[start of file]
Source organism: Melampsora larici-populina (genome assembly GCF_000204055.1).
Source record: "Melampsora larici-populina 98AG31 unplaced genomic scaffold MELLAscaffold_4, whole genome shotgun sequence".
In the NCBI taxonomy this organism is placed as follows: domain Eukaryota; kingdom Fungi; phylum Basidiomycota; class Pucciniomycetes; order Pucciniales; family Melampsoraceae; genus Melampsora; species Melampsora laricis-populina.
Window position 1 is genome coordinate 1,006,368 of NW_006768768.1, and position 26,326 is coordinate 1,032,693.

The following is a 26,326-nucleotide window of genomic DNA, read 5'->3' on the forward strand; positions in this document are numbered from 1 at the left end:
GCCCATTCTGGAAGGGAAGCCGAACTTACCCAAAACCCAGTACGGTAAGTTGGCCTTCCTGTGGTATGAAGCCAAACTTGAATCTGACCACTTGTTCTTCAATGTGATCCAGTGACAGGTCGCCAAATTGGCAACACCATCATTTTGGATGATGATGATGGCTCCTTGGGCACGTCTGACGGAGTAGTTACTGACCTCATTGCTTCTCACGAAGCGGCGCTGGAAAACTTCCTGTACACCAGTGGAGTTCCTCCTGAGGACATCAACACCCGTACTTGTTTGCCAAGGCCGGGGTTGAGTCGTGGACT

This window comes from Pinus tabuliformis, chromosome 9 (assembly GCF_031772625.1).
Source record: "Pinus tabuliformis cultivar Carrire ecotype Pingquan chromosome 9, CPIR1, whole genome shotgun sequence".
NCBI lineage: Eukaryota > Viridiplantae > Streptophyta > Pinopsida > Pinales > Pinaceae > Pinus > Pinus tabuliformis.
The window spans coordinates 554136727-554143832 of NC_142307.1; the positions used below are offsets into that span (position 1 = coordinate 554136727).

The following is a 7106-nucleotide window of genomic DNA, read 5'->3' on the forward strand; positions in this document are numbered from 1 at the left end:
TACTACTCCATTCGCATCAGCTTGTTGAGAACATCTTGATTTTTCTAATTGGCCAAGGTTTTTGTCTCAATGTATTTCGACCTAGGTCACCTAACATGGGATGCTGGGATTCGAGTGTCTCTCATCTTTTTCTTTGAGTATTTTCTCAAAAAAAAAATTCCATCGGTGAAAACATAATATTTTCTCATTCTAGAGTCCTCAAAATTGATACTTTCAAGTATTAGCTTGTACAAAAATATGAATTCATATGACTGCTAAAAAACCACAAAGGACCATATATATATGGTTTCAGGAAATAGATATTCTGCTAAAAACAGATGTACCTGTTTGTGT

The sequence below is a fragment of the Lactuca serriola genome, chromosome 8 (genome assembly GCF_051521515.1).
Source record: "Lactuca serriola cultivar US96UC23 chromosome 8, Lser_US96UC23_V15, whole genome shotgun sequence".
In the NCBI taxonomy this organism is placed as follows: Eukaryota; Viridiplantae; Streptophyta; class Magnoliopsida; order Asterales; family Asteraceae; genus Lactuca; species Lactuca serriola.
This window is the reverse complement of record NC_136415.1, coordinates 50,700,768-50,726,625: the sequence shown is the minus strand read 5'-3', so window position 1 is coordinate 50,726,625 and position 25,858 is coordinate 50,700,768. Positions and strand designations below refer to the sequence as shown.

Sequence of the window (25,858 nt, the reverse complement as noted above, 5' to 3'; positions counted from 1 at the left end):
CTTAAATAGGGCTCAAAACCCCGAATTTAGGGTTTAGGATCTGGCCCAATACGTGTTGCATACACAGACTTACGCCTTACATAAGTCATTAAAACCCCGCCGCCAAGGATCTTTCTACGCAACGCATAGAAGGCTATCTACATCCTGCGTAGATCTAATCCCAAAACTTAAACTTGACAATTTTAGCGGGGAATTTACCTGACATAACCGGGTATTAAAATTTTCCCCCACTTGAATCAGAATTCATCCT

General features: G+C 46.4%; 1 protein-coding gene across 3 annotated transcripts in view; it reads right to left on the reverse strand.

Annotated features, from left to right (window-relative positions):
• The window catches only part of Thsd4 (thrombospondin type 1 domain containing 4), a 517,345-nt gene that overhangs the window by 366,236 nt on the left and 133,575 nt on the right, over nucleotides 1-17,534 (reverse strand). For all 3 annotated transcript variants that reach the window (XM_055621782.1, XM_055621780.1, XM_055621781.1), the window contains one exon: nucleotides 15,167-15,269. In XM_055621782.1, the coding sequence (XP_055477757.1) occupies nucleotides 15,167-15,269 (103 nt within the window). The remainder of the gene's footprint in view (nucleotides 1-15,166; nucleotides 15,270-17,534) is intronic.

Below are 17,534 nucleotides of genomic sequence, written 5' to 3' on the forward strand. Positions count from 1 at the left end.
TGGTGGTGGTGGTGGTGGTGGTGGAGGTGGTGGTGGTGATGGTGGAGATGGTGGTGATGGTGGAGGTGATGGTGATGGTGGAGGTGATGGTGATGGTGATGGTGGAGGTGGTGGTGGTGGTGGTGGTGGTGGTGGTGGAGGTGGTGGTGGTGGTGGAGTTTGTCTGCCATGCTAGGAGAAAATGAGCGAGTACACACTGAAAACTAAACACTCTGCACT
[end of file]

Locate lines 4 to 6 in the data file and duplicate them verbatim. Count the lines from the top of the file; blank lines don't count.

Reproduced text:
Window position 1 is genome coordinate 1,006,368 of NW_006768768.1, and position 26,326 is coordinate 1,032,693.

The following is a 26,326-nucleotide window of genomic DNA, read 5'->3' on the forward strand; positions in this document are numbered from 1 at the left end:
GCCCATTCTGGAAGGGAAGCCGAACTTACCCAAAACCCAGTACGGTAAGTTGGCCTTCCTGTGGTATGAAGCCAAACTTGAATCTGACCACTTGTTCTTCAATGTGATCCAGTGACAGGTCGCCAAATTGGCAACACCATCATTTTGGATGATGATGATGGCTCCTTGGGCACGTCTGACGGAGTAGTTACTGACCTCATTGCTTCTCACGAAGCGGCGCTGGAAAACTTCCTGTACACCAGTGGAGTTCCTCCTGAGGACATCAACACCCGTACTTGTTTGCCAAGGCCGGGGTTGAGTCGTGGACT